Wednesday, January 8, 2014

Song of Myself

With sincere apologies to Walt Whitman, I commend to you an autobiographical sketch recorded with Shawn Wildermuth in late December 2013 as part of his “Hello World” series of developer interviews.
It covers my early years as a Knucklehead Programmer which was kind of like Wolf of Wall Street minus the money, blow, and hookers.
Shawn and I do have a darned good time talking about programming in the 70s/80s (APL, big iron, life before PCs and RDMS), people who changed our lives, and what we can do to nurture the developer community.
Go subscribe to Shawn’s series so you can listen to a great cast of developer characters talk about how they got started in this game.
I wonder if Shawn will interview himself :-)

Extra links

Shawn included a few links on his page but I thought you might like a few more with my memories attached.

Steve Dunwell

Steve Dunwell, the IBM Fellow, lead architect and manager on the pioneering STRETCH computer is remembered in this article, “Return of the prodigal son: the rehabilitation of Steve Dunwell”. His passion for educational computing made my introduction to computing possible at a time when “computers in the schools” was almost inconceivable.  

APL – A Programming Language

APL, my first programming language and my source of income for two decades. Here is Conway’s Game of Life in a single line of “write once, read never” APL: Look Ma! No Loops!
We loved it.  We owned our own 16Kb slice of an IBM/360. No overseers. No types, No compiler. Cult language. We rocked.
My first “computer” was actually an IBM/360 connected by a private telephone line and acoustic coupler to this 2741 terminal, a modified Selectric typewriter.
clip_image001 The Selectric Typewriter printed with a typesphere that rotated and tilted for each letter before striking a ribbon and the paper behind it (see video). IBM made a special typesphere to print those weird APL characters: clip_image002 My first green screen terminal was a 3270 display. It was roughly the size of a foot locker and must have weighed  more than 50 pounds. The manual was over 100 pages. The character set was IBM’s own EBCDIC; ASCII was an option but I don’t remember seeing ASCII actually installed. A bigger, heavier color version arrived with the 3279 some years later:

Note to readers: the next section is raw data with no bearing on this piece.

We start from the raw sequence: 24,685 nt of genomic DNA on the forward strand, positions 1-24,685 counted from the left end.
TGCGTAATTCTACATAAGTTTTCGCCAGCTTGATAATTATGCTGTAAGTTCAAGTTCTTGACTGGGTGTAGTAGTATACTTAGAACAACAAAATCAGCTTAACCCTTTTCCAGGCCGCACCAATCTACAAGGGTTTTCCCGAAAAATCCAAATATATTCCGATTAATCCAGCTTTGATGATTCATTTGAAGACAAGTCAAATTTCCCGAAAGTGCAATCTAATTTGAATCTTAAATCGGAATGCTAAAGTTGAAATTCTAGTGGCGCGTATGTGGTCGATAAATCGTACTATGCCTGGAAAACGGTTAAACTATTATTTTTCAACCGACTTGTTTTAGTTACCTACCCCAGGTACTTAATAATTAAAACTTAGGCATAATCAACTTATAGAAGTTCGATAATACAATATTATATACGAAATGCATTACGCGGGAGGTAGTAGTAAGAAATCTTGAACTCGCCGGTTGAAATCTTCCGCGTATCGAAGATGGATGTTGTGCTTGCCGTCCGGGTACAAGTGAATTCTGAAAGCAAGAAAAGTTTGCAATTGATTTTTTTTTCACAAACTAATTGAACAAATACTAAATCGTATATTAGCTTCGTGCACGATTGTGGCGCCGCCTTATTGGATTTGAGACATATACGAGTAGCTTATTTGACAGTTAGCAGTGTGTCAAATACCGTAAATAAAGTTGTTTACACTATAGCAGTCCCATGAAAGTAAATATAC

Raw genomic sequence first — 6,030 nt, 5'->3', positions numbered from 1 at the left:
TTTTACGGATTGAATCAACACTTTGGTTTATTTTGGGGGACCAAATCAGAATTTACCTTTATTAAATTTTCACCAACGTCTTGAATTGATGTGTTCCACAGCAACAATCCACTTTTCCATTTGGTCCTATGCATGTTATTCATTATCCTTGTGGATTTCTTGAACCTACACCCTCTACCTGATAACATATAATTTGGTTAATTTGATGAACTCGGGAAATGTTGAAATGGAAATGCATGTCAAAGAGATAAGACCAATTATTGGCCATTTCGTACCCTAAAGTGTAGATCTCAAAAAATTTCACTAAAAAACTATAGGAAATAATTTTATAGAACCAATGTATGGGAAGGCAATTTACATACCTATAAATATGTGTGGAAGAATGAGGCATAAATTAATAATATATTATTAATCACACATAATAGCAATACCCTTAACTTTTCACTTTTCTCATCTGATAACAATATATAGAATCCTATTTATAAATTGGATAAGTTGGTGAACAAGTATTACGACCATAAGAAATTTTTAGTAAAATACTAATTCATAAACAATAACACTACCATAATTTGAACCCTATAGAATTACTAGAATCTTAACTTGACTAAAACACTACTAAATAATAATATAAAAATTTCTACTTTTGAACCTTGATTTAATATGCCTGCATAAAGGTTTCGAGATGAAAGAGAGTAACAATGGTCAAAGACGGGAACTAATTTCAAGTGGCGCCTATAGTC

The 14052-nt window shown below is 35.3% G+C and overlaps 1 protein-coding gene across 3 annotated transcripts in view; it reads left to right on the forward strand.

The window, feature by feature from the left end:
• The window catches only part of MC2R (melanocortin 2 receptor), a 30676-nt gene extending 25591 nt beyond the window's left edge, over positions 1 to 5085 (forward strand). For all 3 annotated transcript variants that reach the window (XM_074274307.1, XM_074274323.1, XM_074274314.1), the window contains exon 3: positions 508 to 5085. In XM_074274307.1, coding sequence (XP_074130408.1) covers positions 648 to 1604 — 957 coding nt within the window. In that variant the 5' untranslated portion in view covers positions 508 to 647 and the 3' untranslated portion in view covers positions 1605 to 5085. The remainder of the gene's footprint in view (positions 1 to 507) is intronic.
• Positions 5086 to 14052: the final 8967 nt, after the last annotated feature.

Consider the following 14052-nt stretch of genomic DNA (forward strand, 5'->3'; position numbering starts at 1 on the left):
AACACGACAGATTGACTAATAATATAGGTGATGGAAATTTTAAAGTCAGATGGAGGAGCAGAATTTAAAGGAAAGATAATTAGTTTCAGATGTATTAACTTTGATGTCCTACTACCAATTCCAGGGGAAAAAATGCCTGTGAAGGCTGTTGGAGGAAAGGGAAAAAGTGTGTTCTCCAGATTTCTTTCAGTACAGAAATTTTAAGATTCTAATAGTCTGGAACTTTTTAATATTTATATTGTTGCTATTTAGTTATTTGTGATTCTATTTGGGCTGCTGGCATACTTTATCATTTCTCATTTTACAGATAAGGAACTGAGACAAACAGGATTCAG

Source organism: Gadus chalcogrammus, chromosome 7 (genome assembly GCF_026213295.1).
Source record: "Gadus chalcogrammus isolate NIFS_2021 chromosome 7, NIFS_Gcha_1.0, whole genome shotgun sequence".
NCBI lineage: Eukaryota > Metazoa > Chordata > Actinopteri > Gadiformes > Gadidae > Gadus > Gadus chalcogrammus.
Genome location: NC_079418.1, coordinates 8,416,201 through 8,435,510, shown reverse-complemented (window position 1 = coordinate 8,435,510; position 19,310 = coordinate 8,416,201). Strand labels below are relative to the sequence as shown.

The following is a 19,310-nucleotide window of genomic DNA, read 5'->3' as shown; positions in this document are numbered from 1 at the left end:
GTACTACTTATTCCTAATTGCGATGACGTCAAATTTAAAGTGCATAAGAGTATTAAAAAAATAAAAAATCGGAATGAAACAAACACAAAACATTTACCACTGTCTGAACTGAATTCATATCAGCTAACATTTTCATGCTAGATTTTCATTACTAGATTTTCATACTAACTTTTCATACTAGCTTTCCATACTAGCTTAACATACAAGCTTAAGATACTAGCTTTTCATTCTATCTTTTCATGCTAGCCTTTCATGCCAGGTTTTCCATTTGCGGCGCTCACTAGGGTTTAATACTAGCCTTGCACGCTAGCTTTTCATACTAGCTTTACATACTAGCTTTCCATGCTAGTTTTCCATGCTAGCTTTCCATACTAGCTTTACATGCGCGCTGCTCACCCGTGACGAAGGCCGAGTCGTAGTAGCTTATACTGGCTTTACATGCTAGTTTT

History of the Relational Database

I talked some about the early history of the Relational Database when it was fresh and exciting and how it had to overcome the predominate database architectures of its day (architectures we’d now categorize as “NoSQL” ). Did you know that it was invented at IBM by E.F. Codd. and that IBM suppressed it for almost a decade? Read all about it in this fascinating interview with C.J. Date.  It’s a PDF. You’ll learn that Codd wrote an early relational database query language in APL (p.28) and that he hated SQL.  

Community Memory

I talk briefly about my time at Community Memory one of the earliest experiments in social networking. The first Community Memory terminal, at Leopold's Records, Berkeley, CA, 1973. Photo taken by and for the Community Memory Project, first published in the Resource One Newsletter, April 1974, and originally posted to the web in 1996 by Mark Szpakowski The technology was a bunch of teletype terminals in Berkeley laundry mats and record stores, connected by phone lines (no internet). What fascinates me to this day was how CM’s vision of social change through social networking both did and did not happen. You get some sense of that from this BBC article “Hackers and hippies: The origins of social networking” And that’s enough of that!

1 comment:

Anonymous said...

"kind of like Wolf of Wall Street minus the money, blow, and hookers."
- Do you mean the scenes at the beginning when the dude joined that micro stock company after the stock crash? ;) Surely weren't any blow or hookers there.

BTW, I haven't heard of APL yet. Interesting language.

(Typo in the first sentence: "WIldermuth", the I is capital)

- Csaba